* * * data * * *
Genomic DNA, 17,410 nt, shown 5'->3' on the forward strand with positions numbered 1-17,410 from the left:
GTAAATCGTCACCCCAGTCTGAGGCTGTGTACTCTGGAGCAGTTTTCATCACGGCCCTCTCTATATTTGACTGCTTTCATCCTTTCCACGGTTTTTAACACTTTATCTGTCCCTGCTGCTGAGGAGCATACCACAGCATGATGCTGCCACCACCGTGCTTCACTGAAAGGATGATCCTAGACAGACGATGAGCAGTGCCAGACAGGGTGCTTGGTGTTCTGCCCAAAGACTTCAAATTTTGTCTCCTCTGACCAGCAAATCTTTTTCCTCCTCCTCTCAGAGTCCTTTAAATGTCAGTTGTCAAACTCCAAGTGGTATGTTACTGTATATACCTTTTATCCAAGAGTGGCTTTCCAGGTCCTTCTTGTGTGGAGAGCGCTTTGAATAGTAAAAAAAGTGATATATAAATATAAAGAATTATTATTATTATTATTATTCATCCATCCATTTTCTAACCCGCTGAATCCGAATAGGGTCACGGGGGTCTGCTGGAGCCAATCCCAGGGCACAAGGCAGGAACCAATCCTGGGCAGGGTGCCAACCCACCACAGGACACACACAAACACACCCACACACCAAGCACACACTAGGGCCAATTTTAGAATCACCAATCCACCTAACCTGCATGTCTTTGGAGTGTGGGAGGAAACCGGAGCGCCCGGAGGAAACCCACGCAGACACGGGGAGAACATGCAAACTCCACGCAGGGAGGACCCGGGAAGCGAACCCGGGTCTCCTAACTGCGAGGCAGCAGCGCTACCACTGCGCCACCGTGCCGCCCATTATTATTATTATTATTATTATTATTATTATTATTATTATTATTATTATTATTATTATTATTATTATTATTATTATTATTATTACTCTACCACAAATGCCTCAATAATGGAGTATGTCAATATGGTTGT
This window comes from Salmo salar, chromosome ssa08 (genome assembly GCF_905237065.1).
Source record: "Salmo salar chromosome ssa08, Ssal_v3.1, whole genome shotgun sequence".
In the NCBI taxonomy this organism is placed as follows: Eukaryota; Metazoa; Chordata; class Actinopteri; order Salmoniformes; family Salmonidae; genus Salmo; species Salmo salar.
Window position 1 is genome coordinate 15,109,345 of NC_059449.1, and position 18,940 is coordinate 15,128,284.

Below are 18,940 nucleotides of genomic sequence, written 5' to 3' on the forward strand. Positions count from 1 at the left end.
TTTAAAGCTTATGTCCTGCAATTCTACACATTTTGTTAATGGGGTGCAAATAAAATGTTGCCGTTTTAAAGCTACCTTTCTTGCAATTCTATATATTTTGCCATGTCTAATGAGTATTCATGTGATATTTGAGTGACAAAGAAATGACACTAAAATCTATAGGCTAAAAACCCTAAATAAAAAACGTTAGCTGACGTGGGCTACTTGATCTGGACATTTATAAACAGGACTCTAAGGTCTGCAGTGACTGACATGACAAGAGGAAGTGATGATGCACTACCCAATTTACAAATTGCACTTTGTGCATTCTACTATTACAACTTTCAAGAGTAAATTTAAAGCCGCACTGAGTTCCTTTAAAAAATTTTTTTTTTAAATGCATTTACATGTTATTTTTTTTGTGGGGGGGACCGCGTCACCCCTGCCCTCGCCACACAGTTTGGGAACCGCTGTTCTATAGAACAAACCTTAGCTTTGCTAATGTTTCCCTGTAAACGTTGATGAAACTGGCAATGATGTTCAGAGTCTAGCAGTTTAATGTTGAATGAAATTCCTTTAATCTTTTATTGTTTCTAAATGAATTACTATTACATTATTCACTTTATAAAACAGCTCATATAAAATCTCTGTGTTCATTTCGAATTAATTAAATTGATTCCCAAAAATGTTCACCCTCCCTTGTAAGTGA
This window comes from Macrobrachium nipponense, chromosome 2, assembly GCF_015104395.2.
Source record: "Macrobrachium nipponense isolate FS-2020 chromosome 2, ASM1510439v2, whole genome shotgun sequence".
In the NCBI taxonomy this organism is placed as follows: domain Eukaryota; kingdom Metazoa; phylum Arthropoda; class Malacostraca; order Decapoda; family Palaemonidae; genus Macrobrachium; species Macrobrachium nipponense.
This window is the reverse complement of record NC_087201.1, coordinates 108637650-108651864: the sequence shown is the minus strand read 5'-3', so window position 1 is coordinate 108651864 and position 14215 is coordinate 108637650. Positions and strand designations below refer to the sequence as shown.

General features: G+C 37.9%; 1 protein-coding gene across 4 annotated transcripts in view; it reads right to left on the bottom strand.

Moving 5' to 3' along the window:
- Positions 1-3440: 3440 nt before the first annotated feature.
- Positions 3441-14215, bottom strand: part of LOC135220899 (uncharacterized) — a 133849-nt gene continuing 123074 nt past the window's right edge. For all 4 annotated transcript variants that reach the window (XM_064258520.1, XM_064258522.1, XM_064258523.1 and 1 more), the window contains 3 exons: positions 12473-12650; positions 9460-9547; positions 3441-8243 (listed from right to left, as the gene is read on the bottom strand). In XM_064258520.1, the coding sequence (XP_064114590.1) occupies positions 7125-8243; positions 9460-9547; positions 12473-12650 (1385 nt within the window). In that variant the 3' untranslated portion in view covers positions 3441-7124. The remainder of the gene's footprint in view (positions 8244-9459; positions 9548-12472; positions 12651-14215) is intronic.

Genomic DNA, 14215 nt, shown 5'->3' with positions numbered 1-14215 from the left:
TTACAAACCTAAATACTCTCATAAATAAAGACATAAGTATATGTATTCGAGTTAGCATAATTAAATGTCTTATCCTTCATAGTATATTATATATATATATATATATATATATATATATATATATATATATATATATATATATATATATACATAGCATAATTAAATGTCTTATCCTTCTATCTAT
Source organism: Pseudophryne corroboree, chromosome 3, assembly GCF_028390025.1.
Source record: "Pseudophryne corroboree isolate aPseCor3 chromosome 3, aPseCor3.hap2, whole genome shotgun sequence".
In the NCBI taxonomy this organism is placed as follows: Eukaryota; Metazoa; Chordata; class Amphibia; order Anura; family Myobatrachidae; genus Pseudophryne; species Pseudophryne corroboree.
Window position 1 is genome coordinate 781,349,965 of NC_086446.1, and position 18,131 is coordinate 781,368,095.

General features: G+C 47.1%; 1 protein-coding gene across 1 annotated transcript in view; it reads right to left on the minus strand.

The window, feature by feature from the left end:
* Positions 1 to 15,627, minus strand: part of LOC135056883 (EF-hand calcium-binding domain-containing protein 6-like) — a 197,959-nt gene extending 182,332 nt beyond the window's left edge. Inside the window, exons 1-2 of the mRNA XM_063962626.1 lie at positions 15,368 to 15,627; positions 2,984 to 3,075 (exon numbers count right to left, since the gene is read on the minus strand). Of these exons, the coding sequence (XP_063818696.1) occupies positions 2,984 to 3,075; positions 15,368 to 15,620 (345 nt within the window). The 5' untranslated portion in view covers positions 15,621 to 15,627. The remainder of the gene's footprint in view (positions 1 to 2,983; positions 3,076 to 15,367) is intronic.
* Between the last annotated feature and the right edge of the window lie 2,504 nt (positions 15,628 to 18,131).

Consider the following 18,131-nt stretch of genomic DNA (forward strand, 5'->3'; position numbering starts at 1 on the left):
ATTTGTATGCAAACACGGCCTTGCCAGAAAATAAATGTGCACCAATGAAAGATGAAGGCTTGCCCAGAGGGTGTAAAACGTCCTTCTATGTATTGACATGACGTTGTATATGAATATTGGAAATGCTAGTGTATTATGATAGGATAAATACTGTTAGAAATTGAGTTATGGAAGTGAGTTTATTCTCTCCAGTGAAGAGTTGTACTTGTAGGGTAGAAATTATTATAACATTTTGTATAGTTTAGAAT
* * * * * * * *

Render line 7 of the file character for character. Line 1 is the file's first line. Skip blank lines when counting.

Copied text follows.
Below are 18,940 nucleotides of genomic sequence, written 5' to 3' on the forward strand. Positions count from 1 at the left end.